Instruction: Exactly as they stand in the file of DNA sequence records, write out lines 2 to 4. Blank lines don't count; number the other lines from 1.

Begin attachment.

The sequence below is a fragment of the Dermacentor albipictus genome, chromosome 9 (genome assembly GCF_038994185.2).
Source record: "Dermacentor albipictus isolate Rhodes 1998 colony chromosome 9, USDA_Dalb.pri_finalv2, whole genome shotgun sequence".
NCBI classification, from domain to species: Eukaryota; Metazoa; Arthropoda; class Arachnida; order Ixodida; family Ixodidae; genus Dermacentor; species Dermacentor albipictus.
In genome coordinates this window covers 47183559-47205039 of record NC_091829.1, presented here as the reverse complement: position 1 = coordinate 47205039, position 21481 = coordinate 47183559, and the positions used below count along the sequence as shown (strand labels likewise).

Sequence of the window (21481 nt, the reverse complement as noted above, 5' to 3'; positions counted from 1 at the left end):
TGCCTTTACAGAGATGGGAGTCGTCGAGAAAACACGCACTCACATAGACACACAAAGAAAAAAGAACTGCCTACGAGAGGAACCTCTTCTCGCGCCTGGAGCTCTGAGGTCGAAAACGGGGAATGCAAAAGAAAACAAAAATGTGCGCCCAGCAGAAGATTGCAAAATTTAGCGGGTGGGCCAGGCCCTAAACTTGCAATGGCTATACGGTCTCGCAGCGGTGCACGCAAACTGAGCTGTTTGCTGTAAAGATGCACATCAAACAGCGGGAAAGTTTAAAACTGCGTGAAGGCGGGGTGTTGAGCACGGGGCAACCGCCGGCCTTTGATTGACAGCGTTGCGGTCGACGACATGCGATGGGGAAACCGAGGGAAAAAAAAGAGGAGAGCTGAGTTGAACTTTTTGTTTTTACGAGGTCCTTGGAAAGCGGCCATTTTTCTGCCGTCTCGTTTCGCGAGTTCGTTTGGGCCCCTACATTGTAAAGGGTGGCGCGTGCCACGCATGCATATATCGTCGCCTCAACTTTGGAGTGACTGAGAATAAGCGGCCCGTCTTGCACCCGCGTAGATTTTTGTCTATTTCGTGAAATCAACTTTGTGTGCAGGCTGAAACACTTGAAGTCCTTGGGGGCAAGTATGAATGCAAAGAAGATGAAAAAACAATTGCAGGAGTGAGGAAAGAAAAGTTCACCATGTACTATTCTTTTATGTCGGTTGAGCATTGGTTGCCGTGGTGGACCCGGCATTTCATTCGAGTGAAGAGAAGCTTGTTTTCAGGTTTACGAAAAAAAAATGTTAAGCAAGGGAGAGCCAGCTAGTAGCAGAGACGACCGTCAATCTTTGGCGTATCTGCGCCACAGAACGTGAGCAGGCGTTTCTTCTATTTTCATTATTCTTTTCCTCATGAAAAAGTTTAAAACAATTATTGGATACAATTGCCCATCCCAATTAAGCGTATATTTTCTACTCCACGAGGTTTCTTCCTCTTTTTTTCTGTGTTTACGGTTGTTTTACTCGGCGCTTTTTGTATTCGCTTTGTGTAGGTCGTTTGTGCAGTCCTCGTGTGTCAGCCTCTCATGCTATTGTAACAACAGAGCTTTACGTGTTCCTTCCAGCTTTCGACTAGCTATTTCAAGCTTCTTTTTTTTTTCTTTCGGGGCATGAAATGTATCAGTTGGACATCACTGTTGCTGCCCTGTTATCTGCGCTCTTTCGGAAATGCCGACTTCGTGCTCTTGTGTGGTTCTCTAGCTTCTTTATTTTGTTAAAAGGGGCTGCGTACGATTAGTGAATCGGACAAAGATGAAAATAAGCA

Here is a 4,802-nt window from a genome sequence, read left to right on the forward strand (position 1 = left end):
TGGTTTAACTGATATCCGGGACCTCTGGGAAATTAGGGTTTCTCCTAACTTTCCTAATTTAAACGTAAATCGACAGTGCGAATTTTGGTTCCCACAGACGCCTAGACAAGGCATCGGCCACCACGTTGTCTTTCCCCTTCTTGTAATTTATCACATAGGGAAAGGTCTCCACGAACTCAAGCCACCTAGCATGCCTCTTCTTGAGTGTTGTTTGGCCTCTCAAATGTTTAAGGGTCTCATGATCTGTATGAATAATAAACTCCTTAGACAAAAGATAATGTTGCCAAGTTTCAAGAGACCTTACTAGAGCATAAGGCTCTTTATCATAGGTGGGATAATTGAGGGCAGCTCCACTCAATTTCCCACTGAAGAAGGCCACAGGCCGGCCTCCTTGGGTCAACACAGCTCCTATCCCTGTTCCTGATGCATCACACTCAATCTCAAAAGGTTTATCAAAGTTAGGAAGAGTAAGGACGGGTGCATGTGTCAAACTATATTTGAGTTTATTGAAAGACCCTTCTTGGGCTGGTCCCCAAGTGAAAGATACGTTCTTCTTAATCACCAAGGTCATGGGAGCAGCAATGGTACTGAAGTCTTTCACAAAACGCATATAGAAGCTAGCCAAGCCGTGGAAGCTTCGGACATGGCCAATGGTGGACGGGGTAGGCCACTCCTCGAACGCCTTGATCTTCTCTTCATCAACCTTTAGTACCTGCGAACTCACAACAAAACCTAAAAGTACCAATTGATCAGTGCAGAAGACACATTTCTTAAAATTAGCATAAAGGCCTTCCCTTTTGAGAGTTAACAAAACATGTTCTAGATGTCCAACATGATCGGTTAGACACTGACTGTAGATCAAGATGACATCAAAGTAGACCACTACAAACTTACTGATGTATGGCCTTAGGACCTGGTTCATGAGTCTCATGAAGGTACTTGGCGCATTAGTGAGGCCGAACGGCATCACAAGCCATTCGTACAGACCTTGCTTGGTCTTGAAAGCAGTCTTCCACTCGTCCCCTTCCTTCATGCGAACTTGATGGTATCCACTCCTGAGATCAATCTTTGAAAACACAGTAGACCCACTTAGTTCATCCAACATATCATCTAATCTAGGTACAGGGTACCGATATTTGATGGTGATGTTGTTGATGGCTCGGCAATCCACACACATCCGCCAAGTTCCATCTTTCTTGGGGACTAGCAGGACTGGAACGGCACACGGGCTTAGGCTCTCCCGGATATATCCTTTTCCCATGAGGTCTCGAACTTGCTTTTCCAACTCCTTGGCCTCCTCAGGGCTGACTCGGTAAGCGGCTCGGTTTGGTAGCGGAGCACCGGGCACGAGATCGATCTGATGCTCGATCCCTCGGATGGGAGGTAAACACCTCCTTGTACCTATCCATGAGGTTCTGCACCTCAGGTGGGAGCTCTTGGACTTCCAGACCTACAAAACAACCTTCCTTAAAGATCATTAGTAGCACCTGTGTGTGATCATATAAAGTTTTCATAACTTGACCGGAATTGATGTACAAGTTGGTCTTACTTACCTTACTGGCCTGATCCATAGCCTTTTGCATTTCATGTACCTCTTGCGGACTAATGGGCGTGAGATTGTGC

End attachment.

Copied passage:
Source record: "Dermacentor albipictus isolate Rhodes 1998 colony chromosome 9, USDA_Dalb.pri_finalv2, whole genome shotgun sequence".
NCBI classification, from domain to species: Eukaryota; Metazoa; Arthropoda; class Arachnida; order Ixodida; family Ixodidae; genus Dermacentor; species Dermacentor albipictus.
In genome coordinates this window covers 47183559-47205039 of record NC_091829.1, presented here as the reverse complement: position 1 = coordinate 47205039, position 21481 = coordinate 47183559, and the positions used below count along the sequence as shown (strand labels likewise).